Misconceptions about St. Patrick and Drowning the Shamrock
17th March is one of the most celebrated Christian days throughout the world, all thanks to one man – St. Patrick. Because of him, it has become customary for people to wear green, drown the shamrock and attend St. Patrick’s Day parades.
What sets St. Patrick aside from other preachers to grace our shores are two documents. The first is his confessio, which is the equivalent of a modern day biography. The second is “A letter written to the Soldiers of Coroticus”, after Coroticus’ soldiers (from Wales) attacked and brutally killed innocent Irish people.
The first mention of these celebrations dates back to the 17th century, in an era where the old Gaelic tribal world was still in existence. All classes were allowed to celebrate the feast day. To distinguish the various classes, the high chieftains wore crosses, while the lower classes wore the three leaf shamrock.
Later, writers such as Jonathan Swift make reference to the feast day. He paid particular attention to the style of crosses made for boys, who wore them on their caps. Girls wore them on their shoulder. Swift also noted that it was extremely important that each gender stuck to their style of cross. Such was the importance of the crosses that it took days for members of a household to make them for the boys. Crosses for the girls were made by older sisters and other women in the household.
There are many misconceptions about St. Patrick and some of the customs mentioned above:
- St. Patrick would have worn blue, as was the norm for people of his rank back in the 5th century. As the centuries went by and green became the Irish national colour, St. Patrick’s garments changed to green to add momentum to the adoption of the new Irish national colour.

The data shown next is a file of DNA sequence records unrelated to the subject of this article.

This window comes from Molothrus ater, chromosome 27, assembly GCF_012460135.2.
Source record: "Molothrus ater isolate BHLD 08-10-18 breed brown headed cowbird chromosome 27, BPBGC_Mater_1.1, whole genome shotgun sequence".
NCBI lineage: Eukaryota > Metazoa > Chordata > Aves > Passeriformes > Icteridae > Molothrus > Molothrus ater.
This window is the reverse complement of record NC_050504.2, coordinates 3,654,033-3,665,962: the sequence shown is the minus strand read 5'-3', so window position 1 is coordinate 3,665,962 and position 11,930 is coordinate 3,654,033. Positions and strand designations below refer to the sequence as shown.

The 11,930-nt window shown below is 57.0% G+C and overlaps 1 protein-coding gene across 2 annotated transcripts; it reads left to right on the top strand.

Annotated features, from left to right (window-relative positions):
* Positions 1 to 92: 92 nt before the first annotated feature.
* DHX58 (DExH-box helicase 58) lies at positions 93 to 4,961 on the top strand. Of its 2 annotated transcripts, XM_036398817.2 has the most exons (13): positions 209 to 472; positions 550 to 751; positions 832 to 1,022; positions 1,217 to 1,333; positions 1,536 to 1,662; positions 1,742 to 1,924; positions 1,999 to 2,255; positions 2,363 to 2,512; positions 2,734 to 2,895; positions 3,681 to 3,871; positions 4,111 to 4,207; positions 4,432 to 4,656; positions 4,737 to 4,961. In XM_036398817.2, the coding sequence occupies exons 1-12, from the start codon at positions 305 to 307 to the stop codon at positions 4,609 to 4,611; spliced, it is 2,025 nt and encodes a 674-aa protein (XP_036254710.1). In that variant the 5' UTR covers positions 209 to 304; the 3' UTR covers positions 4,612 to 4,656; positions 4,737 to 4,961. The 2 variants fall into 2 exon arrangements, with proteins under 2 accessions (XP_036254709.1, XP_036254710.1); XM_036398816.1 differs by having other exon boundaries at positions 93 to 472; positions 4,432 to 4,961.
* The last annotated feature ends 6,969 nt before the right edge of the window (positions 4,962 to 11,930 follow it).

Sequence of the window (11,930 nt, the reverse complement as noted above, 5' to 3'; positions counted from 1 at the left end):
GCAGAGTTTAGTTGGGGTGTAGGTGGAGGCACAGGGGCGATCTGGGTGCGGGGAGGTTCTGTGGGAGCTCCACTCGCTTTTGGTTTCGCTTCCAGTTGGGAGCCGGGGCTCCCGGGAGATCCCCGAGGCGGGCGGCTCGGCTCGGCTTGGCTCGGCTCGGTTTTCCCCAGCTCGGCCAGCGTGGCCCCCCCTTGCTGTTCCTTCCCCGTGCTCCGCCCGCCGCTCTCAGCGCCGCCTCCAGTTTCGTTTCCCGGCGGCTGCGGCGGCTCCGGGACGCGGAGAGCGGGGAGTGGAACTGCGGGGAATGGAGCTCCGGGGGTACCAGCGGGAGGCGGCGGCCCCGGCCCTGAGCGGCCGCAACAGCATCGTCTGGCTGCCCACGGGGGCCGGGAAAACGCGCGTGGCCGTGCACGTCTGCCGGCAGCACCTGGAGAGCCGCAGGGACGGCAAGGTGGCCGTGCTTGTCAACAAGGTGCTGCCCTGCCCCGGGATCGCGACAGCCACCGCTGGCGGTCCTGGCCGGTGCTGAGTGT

- Drowning the shamrock didn’t always mean that people celebrated that custom by drinking the black stuff. At the end of the feast day, people would take off the shamrock they were wearing, put it in the bottom of their cup and drink the contents. They would then throw the shamrock over their left shoulder for good luck.
- It is widely believed that St. Patrick brought Christianity to Ireland; however, there is mention that St. Patrick came to the Island of believers.
St. Patrick built his first Church in Downpatrick, in Co. Armagh, where he is now laid to rest. To this day, people still go and pay their respects to one of the most celebrated Saints in Ireland – and indeed around the world.
Whether you are drowning the Shamrock in the traditional – or modern! – sense, or have a few kids hanging on your shoulders (blue with the cold) watching a parade – we wish you a super St. Patrick’s Day! Beannachtai La Fheile Padraig.